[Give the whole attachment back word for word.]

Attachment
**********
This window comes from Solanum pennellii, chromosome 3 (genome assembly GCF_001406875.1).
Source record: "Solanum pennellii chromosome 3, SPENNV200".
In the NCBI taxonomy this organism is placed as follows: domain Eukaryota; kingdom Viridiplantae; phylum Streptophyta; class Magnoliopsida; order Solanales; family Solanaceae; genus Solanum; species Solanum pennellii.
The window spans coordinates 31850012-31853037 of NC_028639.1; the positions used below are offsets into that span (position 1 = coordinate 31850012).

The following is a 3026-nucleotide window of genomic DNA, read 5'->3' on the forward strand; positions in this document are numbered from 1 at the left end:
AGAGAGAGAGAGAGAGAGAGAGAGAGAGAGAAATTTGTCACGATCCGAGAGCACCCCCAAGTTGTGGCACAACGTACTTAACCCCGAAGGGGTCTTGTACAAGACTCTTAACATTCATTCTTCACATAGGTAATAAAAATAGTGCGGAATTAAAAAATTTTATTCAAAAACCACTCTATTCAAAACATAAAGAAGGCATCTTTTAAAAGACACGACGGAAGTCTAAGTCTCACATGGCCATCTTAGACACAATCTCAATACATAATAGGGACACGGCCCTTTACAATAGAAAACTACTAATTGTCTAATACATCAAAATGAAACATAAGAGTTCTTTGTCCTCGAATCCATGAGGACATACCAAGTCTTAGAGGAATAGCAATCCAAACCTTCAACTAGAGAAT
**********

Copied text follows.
This window comes from Solanum pennellii, chromosome 3 (genome assembly GCF_001406875.1).
Source record: "Solanum pennellii chromosome 3, SPENNV200".
In the NCBI taxonomy this organism is placed as follows: domain Eukaryota; kingdom Viridiplantae; phylum Streptophyta; class Magnoliopsida; order Solanales; family Solanaceae; genus Solanum; species Solanum pennellii.
The window spans coordinates 31850012-31853037 of NC_028639.1; the positions used below are offsets into that span (position 1 = coordinate 31850012).

The following is a 3026-nucleotide window of genomic DNA, read 5'->3' on the forward strand; positions in this document are numbered from 1 at the left end:
AGAGAGAGAGAGAGAGAGAGAGAGAGAGAGAAATTTGTCACGATCCGAGAGCACCCCCAAGTTGTGGCACAACGTACTTAACCCCGAAGGGGTCTTGTACAAGACTCTTAACATTCATTCTTCACATAGGTAATAAAAATAGTGCGGAATTAAAAAATTTTATTCAAAAACCACTCTATTCAAAACATAAAGAAGGCATCTTTTAAAAGACACGACGGAAGTCTAAGTCTCACATGGCCATCTTAGACACAATCTCAATACATAATAGGGACACGGCCCTTTACAATAGAAAACTACTAATTGTCTAATACATCAAAATGAAACATAAGAGTTCTTTGTCCTCGAATCCATGAGGACATACCAAGTCTTAGAGGAATAGCAATCCAAACCTTCAACTAGAGAAT